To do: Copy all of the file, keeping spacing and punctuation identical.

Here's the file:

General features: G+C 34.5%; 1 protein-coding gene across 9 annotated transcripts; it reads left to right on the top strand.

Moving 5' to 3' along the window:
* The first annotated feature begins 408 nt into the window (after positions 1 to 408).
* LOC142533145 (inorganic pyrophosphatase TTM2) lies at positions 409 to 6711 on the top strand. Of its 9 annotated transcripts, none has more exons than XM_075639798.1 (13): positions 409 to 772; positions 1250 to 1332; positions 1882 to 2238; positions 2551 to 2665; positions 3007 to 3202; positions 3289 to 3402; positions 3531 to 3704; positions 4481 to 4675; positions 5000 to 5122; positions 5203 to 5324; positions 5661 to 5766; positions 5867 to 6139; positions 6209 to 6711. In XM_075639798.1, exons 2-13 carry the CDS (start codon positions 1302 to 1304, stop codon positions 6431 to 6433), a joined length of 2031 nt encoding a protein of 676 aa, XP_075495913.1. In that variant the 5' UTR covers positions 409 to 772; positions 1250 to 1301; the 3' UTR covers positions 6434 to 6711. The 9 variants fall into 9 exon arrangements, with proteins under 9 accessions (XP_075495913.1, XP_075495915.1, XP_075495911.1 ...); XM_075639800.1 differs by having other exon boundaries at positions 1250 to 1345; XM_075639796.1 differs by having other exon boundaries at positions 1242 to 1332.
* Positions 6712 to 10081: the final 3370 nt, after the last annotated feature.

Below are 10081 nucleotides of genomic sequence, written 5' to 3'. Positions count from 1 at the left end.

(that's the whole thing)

General features: G+C 34.5%; 1 protein-coding gene across 9 annotated transcripts; it reads left to right on the top strand.

Moving 5' to 3' along the window:
* The first annotated feature begins 408 nt into the window (after positions 1 to 408).
* LOC142533145 (inorganic pyrophosphatase TTM2) lies at positions 409 to 6711 on the top strand. Of its 9 annotated transcripts, none has more exons than XM_075639798.1 (13): positions 409 to 772; positions 1250 to 1332; positions 1882 to 2238; positions 2551 to 2665; positions 3007 to 3202; positions 3289 to 3402; positions 3531 to 3704; positions 4481 to 4675; positions 5000 to 5122; positions 5203 to 5324; positions 5661 to 5766; positions 5867 to 6139; positions 6209 to 6711. In XM_075639798.1, exons 2-13 carry the CDS (start codon positions 1302 to 1304, stop codon positions 6431 to 6433), a joined length of 2031 nt encoding a protein of 676 aa, XP_075495913.1. In that variant the 5' UTR covers positions 409 to 772; positions 1250 to 1301; the 3' UTR covers positions 6434 to 6711. The 9 variants fall into 9 exon arrangements, with proteins under 9 accessions (XP_075495913.1, XP_075495915.1, XP_075495911.1 ...); XM_075639800.1 differs by having other exon boundaries at positions 1250 to 1345; XM_075639796.1 differs by having other exon boundaries at positions 1242 to 1332.
* Positions 6712 to 10081: the final 3370 nt, after the last annotated feature.

Below are 10081 nucleotides of genomic sequence, written 5' to 3'. Positions count from 1 at the left end.